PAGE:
Its Learning Management system (LMS) allows students to retrieve all the courses 24/7/365 by accessing the portal. emPower e-learning training program is an interactive mode of learning that guides students to progress at their own pace.

For additional information, please visit http://www.empowerbpo.com.

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Monday, January 10, 2011

10 reasons why eLearning is essential for students!

Technology has the power to transform education. It is essential to bring it into the classroom to empower learning. Why?

1. Students need to be engaged with what they are doing to improve learning outcomes – See technology engages them.

2. Enables students to become thinkers/learners/risk takers in a sheltered environment.
3. Learn not to rely on the teacher…be accountable themselves…become independent!
4. Teaches digital literacy.
5. Valuable employable skills in a digital world are learnt –appropriate online behaviour, good digital citizenship, cybersafety, plagiarism, working with virtual teams, self discipline in a virtual world, digital and global entrepreneurship, globalization etc eg 
6. Broadens the horizons of many students as it exposes students to the world outside their city or country town.
7. Fits in with Rural Education where students in small rural schools need no longer be disadvantaged by distance and isolation, as technology allows them to learn virtually and maintain their subject choices, allows eg  LOTE (languages other than English) and other specialist subjects to be taught across schools by a virtual teacher.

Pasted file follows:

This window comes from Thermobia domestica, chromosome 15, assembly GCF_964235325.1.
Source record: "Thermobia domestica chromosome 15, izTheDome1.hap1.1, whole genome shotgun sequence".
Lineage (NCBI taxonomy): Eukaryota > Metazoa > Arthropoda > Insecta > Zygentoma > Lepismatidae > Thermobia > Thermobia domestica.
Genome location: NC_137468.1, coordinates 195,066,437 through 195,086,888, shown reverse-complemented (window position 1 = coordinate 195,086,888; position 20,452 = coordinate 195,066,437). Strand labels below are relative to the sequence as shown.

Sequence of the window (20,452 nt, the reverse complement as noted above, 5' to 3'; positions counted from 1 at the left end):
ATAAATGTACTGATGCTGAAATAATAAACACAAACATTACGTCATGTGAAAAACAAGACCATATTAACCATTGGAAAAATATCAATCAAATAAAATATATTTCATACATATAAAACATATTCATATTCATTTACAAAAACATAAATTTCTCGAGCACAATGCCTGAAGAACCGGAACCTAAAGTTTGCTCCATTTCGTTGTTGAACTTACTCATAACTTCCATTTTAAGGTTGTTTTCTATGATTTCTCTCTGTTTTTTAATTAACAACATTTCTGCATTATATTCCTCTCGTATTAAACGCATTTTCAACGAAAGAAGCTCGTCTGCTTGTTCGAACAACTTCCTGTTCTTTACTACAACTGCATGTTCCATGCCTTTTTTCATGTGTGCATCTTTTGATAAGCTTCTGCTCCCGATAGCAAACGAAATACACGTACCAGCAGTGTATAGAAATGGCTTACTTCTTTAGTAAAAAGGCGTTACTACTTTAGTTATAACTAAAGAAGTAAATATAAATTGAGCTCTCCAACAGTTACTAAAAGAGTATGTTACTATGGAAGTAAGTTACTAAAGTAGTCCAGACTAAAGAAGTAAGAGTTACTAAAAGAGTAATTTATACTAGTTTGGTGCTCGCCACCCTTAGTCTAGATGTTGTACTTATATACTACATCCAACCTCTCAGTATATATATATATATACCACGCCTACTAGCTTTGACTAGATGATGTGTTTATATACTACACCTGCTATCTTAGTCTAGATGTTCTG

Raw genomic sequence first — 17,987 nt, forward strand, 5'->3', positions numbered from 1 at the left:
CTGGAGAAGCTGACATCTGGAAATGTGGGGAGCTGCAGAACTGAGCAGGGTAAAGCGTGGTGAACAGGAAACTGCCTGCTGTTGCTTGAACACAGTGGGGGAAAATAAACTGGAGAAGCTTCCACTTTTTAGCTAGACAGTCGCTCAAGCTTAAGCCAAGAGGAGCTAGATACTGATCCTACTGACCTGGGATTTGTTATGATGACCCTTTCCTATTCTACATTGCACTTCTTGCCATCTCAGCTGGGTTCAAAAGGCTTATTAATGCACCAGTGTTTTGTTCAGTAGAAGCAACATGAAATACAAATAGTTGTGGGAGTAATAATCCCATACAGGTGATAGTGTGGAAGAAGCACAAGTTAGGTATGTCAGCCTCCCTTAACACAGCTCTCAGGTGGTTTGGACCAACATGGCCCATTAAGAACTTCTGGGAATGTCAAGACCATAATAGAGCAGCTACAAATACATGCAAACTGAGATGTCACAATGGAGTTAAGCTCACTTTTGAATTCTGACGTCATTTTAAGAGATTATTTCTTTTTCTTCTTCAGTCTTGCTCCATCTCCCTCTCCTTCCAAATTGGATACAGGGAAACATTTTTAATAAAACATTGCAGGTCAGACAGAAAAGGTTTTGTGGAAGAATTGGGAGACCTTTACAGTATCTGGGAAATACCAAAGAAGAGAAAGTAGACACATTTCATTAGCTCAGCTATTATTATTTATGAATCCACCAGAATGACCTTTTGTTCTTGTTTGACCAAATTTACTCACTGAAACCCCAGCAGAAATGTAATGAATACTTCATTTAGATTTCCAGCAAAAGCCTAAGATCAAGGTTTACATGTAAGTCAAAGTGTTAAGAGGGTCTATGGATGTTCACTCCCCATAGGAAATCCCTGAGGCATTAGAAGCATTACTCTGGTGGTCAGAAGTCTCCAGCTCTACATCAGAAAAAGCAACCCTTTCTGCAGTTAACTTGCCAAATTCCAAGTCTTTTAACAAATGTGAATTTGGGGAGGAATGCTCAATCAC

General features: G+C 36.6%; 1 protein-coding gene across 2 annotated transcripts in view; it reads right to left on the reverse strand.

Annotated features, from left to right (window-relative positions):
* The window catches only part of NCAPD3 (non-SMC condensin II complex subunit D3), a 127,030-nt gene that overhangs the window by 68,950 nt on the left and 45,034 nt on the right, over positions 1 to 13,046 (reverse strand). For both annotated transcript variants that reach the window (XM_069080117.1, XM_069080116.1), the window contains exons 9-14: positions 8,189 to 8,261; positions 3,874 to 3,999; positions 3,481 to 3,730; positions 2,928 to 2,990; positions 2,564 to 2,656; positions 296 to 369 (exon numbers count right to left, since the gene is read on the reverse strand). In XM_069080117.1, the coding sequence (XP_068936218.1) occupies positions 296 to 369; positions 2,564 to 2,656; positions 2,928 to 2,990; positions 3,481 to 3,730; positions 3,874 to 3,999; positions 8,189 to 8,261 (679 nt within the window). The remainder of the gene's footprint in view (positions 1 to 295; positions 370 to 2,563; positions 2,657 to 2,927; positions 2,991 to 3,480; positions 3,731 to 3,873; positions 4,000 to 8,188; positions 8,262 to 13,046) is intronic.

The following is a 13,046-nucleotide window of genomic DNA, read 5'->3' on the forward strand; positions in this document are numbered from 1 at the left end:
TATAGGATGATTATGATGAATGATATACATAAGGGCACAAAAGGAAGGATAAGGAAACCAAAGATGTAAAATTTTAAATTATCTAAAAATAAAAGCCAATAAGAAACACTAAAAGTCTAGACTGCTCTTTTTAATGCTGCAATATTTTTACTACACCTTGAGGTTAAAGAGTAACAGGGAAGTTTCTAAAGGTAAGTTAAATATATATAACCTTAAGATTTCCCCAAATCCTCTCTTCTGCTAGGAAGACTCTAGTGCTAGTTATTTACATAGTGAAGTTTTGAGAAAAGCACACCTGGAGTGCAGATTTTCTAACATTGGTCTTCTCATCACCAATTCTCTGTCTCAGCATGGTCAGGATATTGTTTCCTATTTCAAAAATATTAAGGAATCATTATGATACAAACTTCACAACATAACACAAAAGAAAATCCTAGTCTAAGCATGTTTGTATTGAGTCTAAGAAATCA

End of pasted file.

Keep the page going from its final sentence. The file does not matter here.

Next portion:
8. Allows a mobile learning environment – anywhere, anytime, anyhow! (SeeDoes mLearning make a difference?)
9. Inspires students to seek more from school.
10. Gets kids to go to school!

This article was originally posted at  http://murcha.wordpress.com/2011/01/05/why-elearning-is-essential-for-students/

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Tuesday, January 4, 2011

Obama Signs Red Flags Exemptions Bill

Physicians, Attorneys, Many Hospitals No Longer Must Comply

Howard Anderson, Managing Editor

President Obama on Saturday signed legislation that exempts certain businesses, including physician practices and apparently most hospitals, from the Identity Theft Red Flags Rule.

The Red Flags exemption law more narrowly defines the term "creditor" so that, in effect, far fewer organizations must comply with the rule.

Sens. John Thune, R-S.D., and Mark Begich, D-Alaska, introduced the measure, S 3987.


Red Flags Exemptions